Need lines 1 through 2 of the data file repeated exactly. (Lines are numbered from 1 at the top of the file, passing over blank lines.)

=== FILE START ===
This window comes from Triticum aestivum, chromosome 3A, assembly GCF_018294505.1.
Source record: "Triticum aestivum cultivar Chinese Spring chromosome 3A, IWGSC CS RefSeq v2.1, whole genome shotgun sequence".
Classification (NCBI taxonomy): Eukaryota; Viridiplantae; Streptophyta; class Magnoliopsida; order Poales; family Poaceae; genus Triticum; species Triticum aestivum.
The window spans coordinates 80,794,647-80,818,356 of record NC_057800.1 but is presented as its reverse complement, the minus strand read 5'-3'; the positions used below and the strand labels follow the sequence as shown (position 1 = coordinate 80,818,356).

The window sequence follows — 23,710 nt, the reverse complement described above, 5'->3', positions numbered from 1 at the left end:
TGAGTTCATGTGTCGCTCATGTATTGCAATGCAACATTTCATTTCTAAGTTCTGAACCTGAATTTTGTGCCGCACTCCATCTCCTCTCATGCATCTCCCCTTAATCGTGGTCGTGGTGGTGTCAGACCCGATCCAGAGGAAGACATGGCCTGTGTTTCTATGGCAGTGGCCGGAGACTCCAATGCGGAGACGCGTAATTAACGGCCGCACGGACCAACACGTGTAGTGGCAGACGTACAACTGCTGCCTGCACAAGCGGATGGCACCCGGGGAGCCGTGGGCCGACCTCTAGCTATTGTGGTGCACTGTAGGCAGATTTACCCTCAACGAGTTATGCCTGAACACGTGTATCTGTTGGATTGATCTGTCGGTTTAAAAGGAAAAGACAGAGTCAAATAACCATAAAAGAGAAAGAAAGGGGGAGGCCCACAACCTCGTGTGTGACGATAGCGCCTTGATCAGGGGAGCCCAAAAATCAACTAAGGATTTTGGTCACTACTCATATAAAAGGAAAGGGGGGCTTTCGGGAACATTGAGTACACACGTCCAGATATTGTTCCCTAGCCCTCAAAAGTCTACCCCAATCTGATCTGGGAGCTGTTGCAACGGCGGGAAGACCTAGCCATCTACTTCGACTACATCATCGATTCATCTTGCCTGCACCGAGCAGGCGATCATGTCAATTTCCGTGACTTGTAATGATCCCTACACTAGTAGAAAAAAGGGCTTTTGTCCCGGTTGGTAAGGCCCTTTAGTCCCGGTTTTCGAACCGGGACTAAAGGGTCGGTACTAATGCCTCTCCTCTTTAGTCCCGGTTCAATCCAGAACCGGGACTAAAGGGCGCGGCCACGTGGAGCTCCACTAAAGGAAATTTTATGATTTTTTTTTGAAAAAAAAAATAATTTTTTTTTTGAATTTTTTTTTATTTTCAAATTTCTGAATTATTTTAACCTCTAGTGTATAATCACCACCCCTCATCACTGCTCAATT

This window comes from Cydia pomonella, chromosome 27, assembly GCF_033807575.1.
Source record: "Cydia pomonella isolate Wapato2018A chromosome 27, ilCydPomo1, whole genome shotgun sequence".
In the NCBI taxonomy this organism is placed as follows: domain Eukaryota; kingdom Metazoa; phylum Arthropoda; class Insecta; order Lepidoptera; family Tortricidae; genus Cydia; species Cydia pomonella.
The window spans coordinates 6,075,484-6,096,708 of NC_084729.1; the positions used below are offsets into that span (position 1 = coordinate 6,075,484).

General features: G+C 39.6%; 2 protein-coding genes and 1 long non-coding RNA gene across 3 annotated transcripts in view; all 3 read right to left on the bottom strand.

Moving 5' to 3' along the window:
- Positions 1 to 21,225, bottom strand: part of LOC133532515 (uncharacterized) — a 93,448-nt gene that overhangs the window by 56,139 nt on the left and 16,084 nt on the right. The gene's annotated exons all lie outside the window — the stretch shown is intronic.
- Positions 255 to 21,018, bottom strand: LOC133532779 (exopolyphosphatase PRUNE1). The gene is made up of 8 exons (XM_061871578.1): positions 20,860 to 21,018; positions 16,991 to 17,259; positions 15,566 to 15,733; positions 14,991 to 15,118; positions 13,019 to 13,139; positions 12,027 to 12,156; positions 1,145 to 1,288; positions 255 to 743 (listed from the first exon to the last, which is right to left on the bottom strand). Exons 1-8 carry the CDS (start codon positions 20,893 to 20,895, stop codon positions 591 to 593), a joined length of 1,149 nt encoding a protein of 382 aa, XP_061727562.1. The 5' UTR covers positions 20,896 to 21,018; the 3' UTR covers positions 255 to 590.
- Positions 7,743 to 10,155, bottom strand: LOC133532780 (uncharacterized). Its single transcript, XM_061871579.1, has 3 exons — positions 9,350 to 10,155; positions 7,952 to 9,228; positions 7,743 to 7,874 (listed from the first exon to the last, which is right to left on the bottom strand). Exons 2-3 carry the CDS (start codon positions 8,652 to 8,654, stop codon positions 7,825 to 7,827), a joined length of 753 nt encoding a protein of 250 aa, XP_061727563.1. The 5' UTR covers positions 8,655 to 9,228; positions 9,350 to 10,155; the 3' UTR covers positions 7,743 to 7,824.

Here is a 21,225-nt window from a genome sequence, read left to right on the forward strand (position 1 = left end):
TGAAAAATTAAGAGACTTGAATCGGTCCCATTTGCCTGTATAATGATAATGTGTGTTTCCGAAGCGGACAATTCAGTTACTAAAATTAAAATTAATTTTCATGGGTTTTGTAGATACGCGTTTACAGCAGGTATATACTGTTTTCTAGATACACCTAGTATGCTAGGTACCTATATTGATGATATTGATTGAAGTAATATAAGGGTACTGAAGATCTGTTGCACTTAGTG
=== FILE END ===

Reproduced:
This window comes from Triticum aestivum, chromosome 3A, assembly GCF_018294505.1.
Source record: "Triticum aestivum cultivar Chinese Spring chromosome 3A, IWGSC CS RefSeq v2.1, whole genome shotgun sequence".